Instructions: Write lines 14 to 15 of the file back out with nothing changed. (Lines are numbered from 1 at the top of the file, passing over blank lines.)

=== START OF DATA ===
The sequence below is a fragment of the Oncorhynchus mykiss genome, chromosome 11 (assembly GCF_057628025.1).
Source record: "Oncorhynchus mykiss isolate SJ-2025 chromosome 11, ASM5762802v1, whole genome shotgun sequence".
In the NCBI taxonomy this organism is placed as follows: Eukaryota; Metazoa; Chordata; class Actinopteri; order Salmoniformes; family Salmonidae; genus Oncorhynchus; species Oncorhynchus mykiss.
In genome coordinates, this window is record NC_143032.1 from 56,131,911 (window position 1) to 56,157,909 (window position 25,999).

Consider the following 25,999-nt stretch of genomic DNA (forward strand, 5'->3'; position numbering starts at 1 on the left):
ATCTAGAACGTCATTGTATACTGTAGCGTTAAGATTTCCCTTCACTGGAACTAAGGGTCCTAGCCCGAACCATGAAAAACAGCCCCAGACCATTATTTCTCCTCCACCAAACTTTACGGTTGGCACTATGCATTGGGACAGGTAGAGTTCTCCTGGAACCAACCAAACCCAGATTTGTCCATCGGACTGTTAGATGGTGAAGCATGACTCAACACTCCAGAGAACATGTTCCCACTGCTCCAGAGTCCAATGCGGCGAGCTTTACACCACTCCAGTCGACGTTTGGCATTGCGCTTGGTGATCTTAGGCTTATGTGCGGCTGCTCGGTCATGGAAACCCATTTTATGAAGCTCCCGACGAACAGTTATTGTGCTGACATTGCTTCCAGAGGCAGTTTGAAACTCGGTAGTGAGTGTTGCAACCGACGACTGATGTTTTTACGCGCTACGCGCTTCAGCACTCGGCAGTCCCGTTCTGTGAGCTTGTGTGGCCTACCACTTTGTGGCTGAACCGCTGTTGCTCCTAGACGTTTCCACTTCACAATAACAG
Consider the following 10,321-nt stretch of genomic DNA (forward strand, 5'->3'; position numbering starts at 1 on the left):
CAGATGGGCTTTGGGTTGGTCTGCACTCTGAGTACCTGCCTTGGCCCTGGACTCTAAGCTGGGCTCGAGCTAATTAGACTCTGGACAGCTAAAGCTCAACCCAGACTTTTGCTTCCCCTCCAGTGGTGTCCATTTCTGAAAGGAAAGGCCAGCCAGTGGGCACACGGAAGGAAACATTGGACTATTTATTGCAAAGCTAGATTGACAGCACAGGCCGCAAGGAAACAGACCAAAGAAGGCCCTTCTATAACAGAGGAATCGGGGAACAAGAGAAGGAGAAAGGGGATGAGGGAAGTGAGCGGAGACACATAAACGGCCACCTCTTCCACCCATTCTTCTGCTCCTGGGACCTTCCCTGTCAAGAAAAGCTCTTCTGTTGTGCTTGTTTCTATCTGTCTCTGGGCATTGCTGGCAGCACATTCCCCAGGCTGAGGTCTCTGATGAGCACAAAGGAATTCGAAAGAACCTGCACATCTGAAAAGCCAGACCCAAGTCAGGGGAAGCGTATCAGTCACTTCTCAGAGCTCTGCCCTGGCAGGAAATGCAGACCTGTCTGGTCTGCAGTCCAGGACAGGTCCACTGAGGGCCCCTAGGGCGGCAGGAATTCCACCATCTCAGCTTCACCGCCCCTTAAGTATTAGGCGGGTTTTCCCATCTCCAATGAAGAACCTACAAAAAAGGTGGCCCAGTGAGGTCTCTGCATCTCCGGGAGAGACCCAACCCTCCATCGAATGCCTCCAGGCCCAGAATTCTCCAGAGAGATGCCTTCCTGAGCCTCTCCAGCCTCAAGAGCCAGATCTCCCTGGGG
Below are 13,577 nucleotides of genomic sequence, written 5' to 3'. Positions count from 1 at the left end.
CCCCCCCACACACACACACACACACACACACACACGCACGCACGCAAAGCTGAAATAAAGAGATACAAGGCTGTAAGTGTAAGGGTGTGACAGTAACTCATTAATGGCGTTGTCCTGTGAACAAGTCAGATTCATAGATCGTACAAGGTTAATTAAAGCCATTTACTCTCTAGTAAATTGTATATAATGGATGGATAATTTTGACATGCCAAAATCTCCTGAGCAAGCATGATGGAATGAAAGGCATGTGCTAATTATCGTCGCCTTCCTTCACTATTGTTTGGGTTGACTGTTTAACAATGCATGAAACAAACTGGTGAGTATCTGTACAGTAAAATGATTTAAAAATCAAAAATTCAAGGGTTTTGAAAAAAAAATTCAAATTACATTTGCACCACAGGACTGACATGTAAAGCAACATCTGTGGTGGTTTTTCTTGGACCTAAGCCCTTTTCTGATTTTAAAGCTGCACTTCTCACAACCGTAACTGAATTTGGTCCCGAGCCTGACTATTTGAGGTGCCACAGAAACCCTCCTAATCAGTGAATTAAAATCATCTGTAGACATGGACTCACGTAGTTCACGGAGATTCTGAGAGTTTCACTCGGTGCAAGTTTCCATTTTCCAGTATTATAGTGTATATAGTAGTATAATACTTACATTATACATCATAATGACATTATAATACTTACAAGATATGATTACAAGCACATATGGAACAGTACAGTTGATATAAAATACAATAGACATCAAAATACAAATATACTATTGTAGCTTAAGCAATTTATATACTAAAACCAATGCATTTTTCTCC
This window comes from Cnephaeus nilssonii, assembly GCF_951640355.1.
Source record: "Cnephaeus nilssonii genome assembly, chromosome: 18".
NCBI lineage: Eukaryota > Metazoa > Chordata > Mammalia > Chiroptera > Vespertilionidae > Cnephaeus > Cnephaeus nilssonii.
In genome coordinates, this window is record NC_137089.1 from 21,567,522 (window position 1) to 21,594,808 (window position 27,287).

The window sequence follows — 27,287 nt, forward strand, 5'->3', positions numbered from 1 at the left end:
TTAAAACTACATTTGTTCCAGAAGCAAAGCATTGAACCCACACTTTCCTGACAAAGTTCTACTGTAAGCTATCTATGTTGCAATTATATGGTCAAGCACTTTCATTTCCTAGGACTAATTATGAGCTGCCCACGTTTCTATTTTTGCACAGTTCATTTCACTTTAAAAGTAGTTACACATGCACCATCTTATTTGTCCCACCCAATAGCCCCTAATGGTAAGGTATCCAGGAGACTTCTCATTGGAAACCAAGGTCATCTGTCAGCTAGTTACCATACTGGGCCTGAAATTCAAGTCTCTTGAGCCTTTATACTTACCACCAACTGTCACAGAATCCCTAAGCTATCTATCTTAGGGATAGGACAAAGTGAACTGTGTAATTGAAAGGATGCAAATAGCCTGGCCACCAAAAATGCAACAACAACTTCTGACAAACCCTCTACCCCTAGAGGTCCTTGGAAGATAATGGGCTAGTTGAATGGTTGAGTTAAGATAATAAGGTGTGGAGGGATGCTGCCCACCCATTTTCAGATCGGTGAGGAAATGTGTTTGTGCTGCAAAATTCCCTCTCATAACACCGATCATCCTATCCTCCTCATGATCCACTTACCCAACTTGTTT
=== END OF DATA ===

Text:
In genome coordinates, this window is record NC_137089.1 from 21,567,522 (window position 1) to 21,594,808 (window position 27,287).

The window sequence follows — 27,287 nt, forward strand, 5'->3', positions numbered from 1 at the left end: